I leaned forward and cupped my hands in front of me.  "You were comparing particle accelerators to roulette wheels, and when I suggested that theoretical physics might be like gambling and particle accelerators might be like casinos, you got all flaked out on me."

    Dr. Wraxtiorre straightened his back up and grimaced.  "Maybe it's because I find the comparison inappropriate.  Perhaps a different image will be more helpful.  When I was a child in the prewar years of the Great Depression, we used to play Marbles a lot.  It kept us outta trouble and taught us strategy, along with a little practical usage of physical laws.  If your firing marble went into the ring and hit another marble off-center, then it knocked the other marble out of the ring at an odd angle.  We called that 'putting English on it.'  People who play pool still use that phrase to describe it.  In a sense, Super-Colliders are a lot like the game of Marbles.  The two beams are accelerated in opposite directions, and then turned to ram into each other in front of a wall of photo-detectors. The physicists were able to tell which particles were which by their angle of deflection.  They also began to notice that there were particles in the pictures that they hadn't accounted for in previous pictures.  This, my friend, is where they had to start coming up with new theories."

    "Doc, you're getting that sparkle in your eye again.  Should I get you an Ice Cream bar and a bicycle? I mean, now you're beginning to make it sound like theoretical physics was like being a kid again."

    "Well, it some ways it is.  Haven't you ever gotten two toy cars and smashed them together?"

    I shrugged.  Shaking my head from side to side, I indicated that I had not.

    "You mean you never had a couple of toy cars that you were tired of looking at and just decided to smash them into each other out of sheer boredom, just to see what it would look like with all the pieces flying off in all directions, and the sound of the plastic bending, cracking and snapping?"

    I remained motionless.

    "Well, that's good because theoretical physicists are nothing like that.  All they got to do was recommend specific conditions that they wanted the people at the Super-Colliders to put in place for experiments for them, and go collect the data afterward.  It was the people at the Super-Colliders who were reliving their childhoods."

    I looked across to the kitchen for awhile, thinking about all the things that the doctor had just told me.  The dog trotted across the living room and sat down beside the driveway door, whimpering quietly.  He pawed at the door twice and looked at me, imploringly.  I got up, walked over to the door, and opened it to let the dog go outside.

    Dr. Wraxtiorre looked at me with perplexed eyes.  "So, you really never did that with your toy cars?"

     "Who would want to do that, Doctor?  Really, toy cars are much too important to want to destroy them.  Haven't you seen any of the Toy Story movies?"

This article has been published in the book, Appearing to Study Particle Physics, as "Super-Colliders and Casinos."  It is now available at

Tuesday, April 6, 2010

 For those of you who have been waiting for my book to be sold at a reliable and trustworthy retailer, that day has come.  As I finally surmised, is a competent publisher with a full range of publishing services, products, supports, and even a large writer's community.  But for the individual customer who is buying only one book, it is the wrong place to shop.  If you visit as a paying customer, you will get reliable service when you are making a large purchase.  So I recommend that you visit if you are preparing to stock up a bookstore with several copies of a book, or are planning on blanketing a city by donating a copy to every library in that city.  However, for those of you who are looking to buy one copy, you can now find Mangled Doves at the largest and most reliable retailer on the internet.  For those of you who wish to know what is inside this anthology before buying it, I have started a discussion group at Google Groups (Mangled-Doves-Fans) which anybody can join, and you are welcome to sign up to follow this blog--I will continue to discuss Mangled Doves as well as current and future writing projects in both places as well.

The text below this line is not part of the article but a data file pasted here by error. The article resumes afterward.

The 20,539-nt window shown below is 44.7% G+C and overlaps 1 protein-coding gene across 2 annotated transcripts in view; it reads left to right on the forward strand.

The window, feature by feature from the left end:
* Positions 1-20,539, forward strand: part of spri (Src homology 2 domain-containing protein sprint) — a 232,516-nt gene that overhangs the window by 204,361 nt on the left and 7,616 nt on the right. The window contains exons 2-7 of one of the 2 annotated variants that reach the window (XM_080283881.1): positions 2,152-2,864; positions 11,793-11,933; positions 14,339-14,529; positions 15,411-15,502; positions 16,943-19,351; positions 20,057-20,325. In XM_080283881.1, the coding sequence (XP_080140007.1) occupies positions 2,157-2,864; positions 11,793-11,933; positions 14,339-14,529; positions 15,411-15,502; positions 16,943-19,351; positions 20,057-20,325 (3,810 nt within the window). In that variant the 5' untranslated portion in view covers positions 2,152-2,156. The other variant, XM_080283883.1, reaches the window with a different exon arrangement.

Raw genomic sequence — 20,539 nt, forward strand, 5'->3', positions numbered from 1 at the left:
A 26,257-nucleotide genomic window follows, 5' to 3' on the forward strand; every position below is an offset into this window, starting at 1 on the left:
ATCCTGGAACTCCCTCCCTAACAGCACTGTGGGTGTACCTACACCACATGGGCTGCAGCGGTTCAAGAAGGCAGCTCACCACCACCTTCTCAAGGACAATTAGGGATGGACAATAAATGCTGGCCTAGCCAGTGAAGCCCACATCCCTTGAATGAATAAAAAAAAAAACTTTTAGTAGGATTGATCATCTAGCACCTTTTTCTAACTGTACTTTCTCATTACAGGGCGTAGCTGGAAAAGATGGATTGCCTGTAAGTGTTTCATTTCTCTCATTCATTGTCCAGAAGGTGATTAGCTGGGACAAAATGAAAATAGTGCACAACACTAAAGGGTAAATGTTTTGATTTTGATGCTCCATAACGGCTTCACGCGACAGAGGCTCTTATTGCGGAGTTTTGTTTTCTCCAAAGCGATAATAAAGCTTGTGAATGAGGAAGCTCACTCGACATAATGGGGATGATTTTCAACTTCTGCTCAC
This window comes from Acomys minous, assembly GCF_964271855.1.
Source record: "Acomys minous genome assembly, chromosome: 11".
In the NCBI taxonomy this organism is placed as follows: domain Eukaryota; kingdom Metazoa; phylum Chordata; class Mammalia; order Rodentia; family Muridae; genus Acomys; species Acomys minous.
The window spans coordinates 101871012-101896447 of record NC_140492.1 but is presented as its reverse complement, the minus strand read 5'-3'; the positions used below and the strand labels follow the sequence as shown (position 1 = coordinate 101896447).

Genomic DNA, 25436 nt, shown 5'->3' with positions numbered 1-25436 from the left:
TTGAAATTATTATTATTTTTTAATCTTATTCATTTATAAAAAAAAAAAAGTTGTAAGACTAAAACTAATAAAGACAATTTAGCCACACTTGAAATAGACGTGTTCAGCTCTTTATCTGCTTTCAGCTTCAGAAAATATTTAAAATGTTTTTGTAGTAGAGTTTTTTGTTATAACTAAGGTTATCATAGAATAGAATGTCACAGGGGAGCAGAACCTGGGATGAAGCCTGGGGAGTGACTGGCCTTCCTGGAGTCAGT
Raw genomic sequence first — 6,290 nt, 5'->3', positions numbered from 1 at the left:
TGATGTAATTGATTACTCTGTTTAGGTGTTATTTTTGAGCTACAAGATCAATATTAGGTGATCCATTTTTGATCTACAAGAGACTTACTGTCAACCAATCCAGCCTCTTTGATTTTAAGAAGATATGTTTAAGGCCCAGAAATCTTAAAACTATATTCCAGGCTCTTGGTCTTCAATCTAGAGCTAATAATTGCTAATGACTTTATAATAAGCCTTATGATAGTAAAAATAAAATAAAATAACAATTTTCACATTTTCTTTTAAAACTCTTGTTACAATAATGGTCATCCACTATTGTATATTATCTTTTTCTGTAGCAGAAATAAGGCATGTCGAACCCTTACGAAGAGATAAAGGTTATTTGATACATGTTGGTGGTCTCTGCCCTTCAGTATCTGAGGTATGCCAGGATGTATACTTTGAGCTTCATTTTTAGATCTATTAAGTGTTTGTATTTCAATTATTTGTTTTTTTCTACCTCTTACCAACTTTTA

Mangled Doves at!

Sunday, January 10, 2010

Here is a so-far sketch of the Cover Art for the book.  Stacy is drawing it for me, but the full concept is a bit disturbing to her, so she is having trouble drawing it.  However, I just wanted to share the Dove that she has drawn for it--before we mangle it--because it is such a beautiful Dove.  The manuscript is nearly finished, so possibly after this weekend, I could be entirely ready to publish it!

Sunday, January 3, 2010

Now, the surprising announcement about the up-and-coming publication of my book begins here!  Yes, I haven't been all that secretive about this project among those close to me, but most of you haven't been close to me recently--sorry about that.  This book I am going to publish soon will be a collection of short stories, poems, a novella, and random jottings over the past thirty or so years.  I will be brief about it now, but I just wanted to get the announcement out there as quick in the New Year as possible.  The book will be called Mangled Doves, and I will make sure that it is available at Amazon so that all of you can encourage your friends, family and coworkers to buy a copy when it comes out. (Yes, more shameless grandstanding.  Sorry, but it kinda has to be done by somebody.)  All that remains is to compile the Table of Contents, and select the cover art.  Does anybody know where I can find a copyright-free picture that that sixties-iconic Peace-Dove?  Otherwise, I might just have to find Sluggo and go to the beach to get a few green-filtered photos of drawings in the sand.